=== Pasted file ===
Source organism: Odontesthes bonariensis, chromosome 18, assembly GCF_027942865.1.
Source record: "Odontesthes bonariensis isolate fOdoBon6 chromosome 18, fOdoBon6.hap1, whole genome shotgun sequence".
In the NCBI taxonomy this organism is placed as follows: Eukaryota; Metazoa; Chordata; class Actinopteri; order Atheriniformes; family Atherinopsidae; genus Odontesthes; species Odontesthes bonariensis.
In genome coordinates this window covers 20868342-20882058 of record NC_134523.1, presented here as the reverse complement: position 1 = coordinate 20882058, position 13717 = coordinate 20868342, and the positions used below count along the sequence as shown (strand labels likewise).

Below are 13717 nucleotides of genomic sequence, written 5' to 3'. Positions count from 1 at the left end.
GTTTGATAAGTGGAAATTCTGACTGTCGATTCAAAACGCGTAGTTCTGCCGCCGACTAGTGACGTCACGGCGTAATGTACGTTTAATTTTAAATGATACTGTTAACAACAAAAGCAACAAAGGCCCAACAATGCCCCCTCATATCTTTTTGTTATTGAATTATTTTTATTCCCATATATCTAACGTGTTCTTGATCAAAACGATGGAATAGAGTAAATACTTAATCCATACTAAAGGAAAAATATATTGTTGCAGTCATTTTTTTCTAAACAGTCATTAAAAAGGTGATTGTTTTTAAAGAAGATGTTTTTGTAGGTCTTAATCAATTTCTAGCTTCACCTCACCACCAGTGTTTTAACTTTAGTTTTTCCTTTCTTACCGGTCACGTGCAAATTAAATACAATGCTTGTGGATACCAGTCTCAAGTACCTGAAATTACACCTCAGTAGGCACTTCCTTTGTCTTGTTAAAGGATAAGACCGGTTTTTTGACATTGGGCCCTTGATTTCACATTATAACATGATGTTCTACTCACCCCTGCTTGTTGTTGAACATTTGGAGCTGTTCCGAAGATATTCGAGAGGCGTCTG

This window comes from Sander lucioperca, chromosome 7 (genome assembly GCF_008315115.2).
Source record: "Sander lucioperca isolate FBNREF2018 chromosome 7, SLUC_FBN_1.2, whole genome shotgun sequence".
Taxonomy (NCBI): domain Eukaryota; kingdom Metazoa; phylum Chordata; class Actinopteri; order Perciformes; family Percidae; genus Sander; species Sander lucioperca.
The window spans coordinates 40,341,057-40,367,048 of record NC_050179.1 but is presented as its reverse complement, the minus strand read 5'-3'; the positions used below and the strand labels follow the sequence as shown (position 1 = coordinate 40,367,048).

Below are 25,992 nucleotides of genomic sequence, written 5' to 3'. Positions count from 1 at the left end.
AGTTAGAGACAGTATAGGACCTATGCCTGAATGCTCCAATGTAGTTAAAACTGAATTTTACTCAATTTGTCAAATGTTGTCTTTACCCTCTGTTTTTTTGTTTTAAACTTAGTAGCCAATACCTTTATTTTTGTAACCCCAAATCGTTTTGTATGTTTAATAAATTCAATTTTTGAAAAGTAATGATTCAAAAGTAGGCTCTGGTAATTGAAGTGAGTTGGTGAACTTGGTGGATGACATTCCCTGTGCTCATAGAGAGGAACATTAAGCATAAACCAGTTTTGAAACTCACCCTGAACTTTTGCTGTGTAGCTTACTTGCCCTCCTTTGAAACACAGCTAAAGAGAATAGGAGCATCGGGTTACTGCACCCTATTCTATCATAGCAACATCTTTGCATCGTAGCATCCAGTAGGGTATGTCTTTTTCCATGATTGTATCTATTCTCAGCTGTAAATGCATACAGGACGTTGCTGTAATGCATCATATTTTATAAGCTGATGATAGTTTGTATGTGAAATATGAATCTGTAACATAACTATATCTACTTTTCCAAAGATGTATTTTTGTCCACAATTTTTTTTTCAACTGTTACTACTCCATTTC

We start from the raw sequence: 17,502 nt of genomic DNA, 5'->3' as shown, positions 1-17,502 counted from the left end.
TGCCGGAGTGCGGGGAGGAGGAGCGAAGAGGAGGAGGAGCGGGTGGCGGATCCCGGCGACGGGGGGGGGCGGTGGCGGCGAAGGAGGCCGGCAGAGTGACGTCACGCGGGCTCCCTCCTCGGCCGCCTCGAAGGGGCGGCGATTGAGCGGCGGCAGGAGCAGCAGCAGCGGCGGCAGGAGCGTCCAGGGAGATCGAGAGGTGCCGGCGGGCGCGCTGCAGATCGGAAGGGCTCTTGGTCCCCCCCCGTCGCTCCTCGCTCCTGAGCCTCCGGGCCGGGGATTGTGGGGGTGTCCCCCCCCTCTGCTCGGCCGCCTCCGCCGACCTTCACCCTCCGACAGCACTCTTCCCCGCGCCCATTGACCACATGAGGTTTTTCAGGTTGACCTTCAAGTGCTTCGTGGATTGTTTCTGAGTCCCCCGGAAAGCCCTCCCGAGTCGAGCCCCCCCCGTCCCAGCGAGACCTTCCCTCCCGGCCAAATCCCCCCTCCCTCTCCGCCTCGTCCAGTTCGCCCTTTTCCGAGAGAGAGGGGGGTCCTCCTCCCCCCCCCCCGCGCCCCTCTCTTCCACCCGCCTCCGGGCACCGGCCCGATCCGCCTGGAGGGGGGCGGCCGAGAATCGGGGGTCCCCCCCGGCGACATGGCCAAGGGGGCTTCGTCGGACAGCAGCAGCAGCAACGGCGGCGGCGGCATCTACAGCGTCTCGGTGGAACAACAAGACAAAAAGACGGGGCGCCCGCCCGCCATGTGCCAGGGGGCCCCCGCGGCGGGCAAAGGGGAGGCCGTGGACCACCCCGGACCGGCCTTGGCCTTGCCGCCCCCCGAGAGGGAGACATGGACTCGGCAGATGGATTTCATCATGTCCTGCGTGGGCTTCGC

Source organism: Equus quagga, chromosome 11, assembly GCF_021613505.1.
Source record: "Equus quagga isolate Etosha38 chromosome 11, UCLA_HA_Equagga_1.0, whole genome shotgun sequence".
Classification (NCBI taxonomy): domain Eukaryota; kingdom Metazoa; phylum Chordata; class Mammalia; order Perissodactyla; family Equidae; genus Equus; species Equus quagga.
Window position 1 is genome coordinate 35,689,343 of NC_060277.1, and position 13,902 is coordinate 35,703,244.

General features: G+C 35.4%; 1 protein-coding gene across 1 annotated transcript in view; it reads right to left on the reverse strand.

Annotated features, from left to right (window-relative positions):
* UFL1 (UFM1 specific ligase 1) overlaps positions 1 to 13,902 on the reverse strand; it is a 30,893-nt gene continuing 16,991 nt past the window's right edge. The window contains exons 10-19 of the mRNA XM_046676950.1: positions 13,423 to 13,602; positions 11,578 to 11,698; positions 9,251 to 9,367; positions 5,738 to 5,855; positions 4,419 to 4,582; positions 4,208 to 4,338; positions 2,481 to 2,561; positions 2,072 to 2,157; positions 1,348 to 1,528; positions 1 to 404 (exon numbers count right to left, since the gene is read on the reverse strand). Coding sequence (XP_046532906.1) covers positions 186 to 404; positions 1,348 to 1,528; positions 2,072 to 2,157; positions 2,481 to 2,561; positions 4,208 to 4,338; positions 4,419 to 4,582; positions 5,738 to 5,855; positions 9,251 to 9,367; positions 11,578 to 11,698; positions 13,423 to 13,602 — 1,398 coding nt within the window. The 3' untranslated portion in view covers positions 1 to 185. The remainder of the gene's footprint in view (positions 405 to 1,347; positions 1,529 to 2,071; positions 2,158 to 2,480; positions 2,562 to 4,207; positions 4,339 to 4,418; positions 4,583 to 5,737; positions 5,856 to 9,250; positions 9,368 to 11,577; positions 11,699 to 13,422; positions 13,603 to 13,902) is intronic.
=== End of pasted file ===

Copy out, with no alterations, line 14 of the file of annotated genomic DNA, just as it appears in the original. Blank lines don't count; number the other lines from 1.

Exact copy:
TGCCGGAGTGCGGGGAGGAGGAGCGAAGAGGAGGAGGAGCGGGTGGCGGATCCCGGCGACGGGGGGGGGCGGTGGCGGCGAAGGAGGCCGGCAGAGTGACGTCACGCGGGCTCCCTCCTCGGCCGCCTCGAAGGGGCGGCGATTGAGCGGCGGCAGGAGCAGCAGCAGCGGCGGCAGGAGCGTCCAGGGAGATCGAGAGGTGCCGGCGGGCGCGCTGCAGATCGGAAGGGCTCTTGGTCCCCCCCCGTCGCTCCTCGCTCCTGAGCCTCCGGGCCGGGGATTGTGGGGGTGTCCCCCCCCTCTGCTCGGCCGCCTCCGCCGACCTTCACCCTCCGACAGCACTCTTCCCCGCGCCCATTGACCACATGAGGTTTTTCAGGTTGACCTTCAAGTGCTTCGTGGATTGTTTCTGAGTCCCCCGGAAAGCCCTCCCGAGTCGAGCCCCCCCCGTCCCAGCGAGACCTTCCCTCCCGGCCAAATCCCCCCTCCCTCTCCGCCTCGTCCAGTTCGCCCTTTTCCGAGAGAGAGGGGGGTCCTCCTCCCCCCCCCCCGCGCCCCTCTCTTCCACCCGCCTCCGGGCACCGGCCCGATCCGCCTGGAGGGGGGCGGCCGAGAATCGGGGGTCCCCCCCGGCGACATGGCCAAGGGGGCTTCGTCGGACAGCAGCAGCAGCAACGGCGGCGGCGGCATCTACAGCGTCTCGGTGGAACAACAAGACAAAAAGACGGGGCGCCCGCCCGCCATGTGCCAGGGGGCCCCCGCGGCGGGCAAAGGGGAGGCCGTGGACCACCCCGGACCGGCCTTGGCCTTGCCGCCCCCCGAGAGGGAGACATGGACTCGGCAGATGGATTTCATCATGTCCTGCGTGGGCTTCGC